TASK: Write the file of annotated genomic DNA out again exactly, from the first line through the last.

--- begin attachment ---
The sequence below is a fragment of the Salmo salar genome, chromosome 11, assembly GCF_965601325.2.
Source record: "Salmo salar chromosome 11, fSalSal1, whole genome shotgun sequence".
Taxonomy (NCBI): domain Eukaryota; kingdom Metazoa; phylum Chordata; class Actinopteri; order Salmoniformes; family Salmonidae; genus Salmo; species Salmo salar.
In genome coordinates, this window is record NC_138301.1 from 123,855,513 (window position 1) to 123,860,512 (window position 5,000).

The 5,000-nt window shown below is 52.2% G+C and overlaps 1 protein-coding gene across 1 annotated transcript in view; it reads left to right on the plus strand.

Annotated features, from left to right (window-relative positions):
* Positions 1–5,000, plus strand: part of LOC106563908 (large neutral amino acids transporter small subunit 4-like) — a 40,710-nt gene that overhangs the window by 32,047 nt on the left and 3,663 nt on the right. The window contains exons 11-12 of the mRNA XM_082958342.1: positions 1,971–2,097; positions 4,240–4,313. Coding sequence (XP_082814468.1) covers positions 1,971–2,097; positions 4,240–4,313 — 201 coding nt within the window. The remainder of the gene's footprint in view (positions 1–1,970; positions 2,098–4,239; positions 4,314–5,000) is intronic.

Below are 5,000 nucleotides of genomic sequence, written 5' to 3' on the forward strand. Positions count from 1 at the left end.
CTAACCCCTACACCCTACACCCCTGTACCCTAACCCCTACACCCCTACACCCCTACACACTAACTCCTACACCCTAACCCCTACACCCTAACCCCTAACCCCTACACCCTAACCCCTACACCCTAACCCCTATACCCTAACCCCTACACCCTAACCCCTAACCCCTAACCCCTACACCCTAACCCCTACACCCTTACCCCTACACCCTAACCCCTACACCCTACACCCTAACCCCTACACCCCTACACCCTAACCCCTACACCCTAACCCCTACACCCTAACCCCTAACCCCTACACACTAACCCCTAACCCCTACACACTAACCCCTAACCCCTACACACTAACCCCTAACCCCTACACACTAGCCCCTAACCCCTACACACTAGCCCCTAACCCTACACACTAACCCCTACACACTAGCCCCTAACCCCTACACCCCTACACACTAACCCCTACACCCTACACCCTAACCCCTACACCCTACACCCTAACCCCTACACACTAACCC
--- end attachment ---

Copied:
The sequence below is a fragment of the Salmo salar genome, chromosome 11, assembly GCF_965601325.2.
Source record: "Salmo salar chromosome 11, fSalSal1, whole genome shotgun sequence".
Taxonomy (NCBI): domain Eukaryota; kingdom Metazoa; phylum Chordata; class Actinopteri; order Salmoniformes; family Salmonidae; genus Salmo; species Salmo salar.
In genome coordinates, this window is record NC_138301.1 from 123,855,513 (window position 1) to 123,860,512 (window position 5,000).

The 5,000-nt window shown below is 52.2% G+C and overlaps 1 protein-coding gene across 1 annotated transcript in view; it reads left to right on the plus strand.

Annotated features, from left to right (window-relative positions):
* Positions 1–5,000, plus strand: part of LOC106563908 (large neutral amino acids transporter small subunit 4-like) — a 40,710-nt gene that overhangs the window by 32,047 nt on the left and 3,663 nt on the right. The window contains exons 11-12 of the mRNA XM_082958342.1: positions 1,971–2,097; positions 4,240–4,313. Coding sequence (XP_082814468.1) covers positions 1,971–2,097; positions 4,240–4,313 — 201 coding nt within the window. The remainder of the gene's footprint in view (positions 1–1,970; positions 2,098–4,239; positions 4,314–5,000) is intronic.

Below are 5,000 nucleotides of genomic sequence, written 5' to 3' on the forward strand. Positions count from 1 at the left end.
CTAACCCCTACACCCTACACCCCTGTACCCTAACCCCTACACCCCTACACCCCTACACACTAACTCCTACACCCTAACCCCTACACCCTAACCCCTAACCCCTACACCCTAACCCCTACACCCTAACCCCTATACCCTAACCCCTACACCCTAACCCCTAACCCCTAACCCCTACACCCTAACCCCTACACCCTTACCCCTACACCCTAACCCCTACACCCTACACCCTAACCCCTACACCCCTACACCCTAACCCCTACACCCTAACCCCTACACCCTAACCCCTAACCCCTACACACTAACCCCTAACCCCTACACACTAACCCCTAACCCCTACACACTAACCCCTAACCCCTACACACTAGCCCCTAACCCCTACACACTAGCCCCTAACCCTACACACTAACCCCTACACACTAGCCCCTAACCCCTACACCCCTACACACTAACCCCTACACCCTACACCCTAACCCCTACACCCTACACCCTAACCCCTACACACTAACCC